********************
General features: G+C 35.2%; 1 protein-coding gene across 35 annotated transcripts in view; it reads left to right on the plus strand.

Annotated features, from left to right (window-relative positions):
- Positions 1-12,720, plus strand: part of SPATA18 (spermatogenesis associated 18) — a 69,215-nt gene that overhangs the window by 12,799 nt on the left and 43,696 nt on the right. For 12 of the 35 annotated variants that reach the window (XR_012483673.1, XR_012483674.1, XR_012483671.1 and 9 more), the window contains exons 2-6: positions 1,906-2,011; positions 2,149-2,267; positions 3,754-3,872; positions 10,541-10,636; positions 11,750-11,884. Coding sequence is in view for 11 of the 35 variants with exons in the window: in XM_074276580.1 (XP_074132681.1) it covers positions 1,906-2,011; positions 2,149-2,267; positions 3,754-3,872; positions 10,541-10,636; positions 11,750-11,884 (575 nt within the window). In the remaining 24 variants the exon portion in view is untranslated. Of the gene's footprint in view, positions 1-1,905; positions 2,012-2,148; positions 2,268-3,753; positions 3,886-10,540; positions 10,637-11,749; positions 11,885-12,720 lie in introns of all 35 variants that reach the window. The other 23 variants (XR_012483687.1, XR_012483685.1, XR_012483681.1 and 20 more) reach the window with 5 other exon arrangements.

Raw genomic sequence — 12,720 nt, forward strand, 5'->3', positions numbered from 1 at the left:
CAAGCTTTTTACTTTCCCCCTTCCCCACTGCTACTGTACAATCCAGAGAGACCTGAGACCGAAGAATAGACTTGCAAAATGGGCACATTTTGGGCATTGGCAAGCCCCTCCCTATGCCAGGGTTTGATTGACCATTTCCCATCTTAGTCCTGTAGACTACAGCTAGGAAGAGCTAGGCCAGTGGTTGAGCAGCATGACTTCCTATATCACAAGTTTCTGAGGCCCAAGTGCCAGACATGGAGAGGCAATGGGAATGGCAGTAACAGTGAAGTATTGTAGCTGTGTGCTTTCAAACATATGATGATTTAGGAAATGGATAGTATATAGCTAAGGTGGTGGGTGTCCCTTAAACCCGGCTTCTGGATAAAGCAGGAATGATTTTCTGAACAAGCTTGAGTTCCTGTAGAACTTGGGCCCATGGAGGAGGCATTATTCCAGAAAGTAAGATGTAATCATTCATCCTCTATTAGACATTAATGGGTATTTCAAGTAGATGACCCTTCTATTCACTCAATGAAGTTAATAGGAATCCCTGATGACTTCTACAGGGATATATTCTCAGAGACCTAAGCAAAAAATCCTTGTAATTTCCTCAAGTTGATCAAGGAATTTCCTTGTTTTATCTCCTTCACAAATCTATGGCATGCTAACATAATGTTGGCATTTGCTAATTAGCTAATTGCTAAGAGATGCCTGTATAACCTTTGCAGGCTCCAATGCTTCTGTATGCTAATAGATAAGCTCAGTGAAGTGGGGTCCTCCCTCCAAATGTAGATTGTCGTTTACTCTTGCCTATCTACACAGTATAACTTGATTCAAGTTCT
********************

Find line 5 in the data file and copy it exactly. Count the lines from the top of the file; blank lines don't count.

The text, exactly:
CAAGCTTTTTACTTTCCCCCTTCCCCACTGCTACTGTACAATCCAGAGAGACCTGAGACCGAAGAATAGACTTGCAAAATGGGCACATTTTGGGCATTGGCAAGCCCCTCCCTATGCCAGGGTTTGATTGACCATTTCCCATCTTAGTCCTGTAGACTACAGCTAGGAAGAGCTAGGCCAGTGGTTGAGCAGCATGACTTCCTATATCACAAGTTTCTGAGGCCCAAGTGCCAGACATGGAGAGGCAATGGGAATGGCAGTAACAGTGAAGTATTGTAGCTGTGTGCTTTCAAACATATGATGATTTAGGAAATGGATAGTATATAGCTAAGGTGGTGGGTGTCCCTTAAACCCGGCTTCTGGATAAAGCAGGAATGATTTTCTGAACAAGCTTGAGTTCCTGTAGAACTTGGGCCCATGGAGGAGGCATTATTCCAGAAAGTAAGATGTAATCATTCATCCTCTATTAGACATTAATGGGTATTTCAAGTAGATGACCCTTCTATTCACTCAATGAAGTTAATAGGAATCCCTGATGACTTCTACAGGGATATATTCTCAGAGACCTAAGCAAAAAATCCTTGTAATTTCCTCAAGTTGATCAAGGAATTTCCTTGTTTTATCTCCTTCACAAATCTATGGCATGCTAACATAATGTTGGCATTTGCTAATTAGCTAATTGCTAAGAGATGCCTGTATAACCTTTGCAGGCTCCAATGCTTCTGTATGCTAATAGATAAGCTCAGTGAAGTGGGGTCCTCCCTCCAAATGTAGATTGTCGTTTACTCTTGCCTATCTACACAGTATAACTTGATTCAAGTTCT